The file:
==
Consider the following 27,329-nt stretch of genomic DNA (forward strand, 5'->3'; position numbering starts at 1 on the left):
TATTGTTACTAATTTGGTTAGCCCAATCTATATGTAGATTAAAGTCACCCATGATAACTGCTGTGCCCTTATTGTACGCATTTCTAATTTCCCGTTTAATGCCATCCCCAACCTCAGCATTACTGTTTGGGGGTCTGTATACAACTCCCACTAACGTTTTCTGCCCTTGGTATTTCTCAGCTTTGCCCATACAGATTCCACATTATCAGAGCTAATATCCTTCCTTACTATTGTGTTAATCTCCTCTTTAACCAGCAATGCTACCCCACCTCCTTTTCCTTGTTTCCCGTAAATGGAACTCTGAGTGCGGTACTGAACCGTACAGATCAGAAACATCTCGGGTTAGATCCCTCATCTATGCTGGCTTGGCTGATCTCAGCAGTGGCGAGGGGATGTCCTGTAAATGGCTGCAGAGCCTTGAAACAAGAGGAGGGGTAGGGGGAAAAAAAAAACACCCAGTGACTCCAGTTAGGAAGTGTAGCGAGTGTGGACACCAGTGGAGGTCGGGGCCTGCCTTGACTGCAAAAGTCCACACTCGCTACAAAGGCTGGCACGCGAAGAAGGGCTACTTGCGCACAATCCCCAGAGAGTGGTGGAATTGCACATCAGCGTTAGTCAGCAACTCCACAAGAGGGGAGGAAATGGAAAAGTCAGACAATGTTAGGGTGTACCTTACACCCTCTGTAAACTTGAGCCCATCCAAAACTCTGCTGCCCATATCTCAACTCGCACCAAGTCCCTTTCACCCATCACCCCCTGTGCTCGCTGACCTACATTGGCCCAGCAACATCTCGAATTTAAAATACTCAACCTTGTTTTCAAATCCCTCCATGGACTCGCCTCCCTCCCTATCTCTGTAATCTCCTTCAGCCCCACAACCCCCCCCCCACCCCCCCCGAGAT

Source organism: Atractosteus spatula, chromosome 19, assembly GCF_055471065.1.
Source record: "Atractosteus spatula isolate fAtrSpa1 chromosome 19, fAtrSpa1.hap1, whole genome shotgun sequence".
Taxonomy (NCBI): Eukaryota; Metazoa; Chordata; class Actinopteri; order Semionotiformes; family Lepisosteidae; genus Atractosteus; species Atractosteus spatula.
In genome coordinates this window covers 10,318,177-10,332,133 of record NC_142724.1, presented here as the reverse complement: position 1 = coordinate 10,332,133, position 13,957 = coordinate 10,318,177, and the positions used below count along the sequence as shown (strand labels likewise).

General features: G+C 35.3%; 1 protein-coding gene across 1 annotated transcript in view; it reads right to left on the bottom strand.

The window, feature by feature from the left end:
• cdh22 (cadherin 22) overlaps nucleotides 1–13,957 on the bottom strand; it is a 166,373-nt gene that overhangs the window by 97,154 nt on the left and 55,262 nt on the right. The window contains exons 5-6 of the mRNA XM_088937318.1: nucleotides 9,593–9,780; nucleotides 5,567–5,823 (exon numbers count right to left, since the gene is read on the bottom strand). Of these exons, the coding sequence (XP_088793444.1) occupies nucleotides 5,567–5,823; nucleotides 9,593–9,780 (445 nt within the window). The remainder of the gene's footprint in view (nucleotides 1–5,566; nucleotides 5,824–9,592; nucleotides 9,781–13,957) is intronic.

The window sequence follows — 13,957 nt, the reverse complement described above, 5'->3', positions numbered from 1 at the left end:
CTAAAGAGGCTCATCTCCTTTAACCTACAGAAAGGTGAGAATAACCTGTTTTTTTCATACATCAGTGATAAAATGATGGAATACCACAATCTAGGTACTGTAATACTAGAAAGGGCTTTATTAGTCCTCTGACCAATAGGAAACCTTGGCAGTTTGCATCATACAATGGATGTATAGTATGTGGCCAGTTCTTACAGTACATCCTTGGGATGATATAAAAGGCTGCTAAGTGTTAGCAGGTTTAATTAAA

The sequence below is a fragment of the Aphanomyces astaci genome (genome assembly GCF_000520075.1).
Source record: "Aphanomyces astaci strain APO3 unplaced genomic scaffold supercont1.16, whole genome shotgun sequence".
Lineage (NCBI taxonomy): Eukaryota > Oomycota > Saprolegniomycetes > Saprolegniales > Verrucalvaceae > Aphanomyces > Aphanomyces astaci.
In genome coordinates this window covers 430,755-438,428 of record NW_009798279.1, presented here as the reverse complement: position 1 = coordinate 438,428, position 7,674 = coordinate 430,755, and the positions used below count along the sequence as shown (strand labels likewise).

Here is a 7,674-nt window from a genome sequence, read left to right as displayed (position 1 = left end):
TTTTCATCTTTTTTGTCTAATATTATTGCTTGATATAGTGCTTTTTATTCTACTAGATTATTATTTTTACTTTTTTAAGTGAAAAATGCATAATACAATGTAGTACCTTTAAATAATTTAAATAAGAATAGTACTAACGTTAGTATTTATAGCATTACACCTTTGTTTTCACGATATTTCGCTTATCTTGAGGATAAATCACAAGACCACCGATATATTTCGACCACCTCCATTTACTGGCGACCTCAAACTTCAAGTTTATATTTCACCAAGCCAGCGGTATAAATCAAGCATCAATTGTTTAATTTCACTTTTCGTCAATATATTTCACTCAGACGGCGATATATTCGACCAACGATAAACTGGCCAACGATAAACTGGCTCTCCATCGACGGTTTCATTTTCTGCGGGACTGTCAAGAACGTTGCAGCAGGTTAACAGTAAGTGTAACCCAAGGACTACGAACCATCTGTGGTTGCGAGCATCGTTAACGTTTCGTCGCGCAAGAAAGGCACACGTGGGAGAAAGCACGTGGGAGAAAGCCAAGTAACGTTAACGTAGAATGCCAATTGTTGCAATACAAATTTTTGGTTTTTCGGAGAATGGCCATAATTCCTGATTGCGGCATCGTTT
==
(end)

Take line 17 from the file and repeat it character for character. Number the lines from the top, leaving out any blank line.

TTTTCATCTTTTTTGTCTAATATTATTGCTTGATATAGTGCTTTTTATTCTACTAGATTATTATTTTTACTTTTTTAAGTGAAAAATGCATAATACAATGTAGTACCTTTAAATAATTTAAATAAGAATAGTACTAACGTTAGTATTTATAGCATTACACCTTTGTTTTCACGATATTTCGCTTATCTTGAGGATAAATCACAAGACCACCGATATATTTCGACCACCTCCATTTACTGGCGACCTCAAACTTCAAGTTTATATTTCACCAAGCCAGCGGTATAAATCAAGCATCAATTGTTTAATTTCACTTTTCGTCAATATATTTCACTCAGACGGCGATATATTCGACCAACGATAAACTGGCCAACGATAAACTGGCTCTCCATCGACGGTTTCATTTTCTGCGGGACTGTCAAGAACGTTGCAGCAGGTTAACAGTAAGTGTAACCCAAGGACTACGAACCATCTGTGGTTGCGAGCATCGTTAACGTTTCGTCGCGCAAGAAAGGCACACGTGGGAGAAAGCACGTGGGAGAAAGCCAAGTAACGTTAACGTAGAATGCCAATTGTTGCAATACAAATTTTTGGTTTTTCGGAGAATGGCCATAATTCCTGATTGCGGCATCGTTT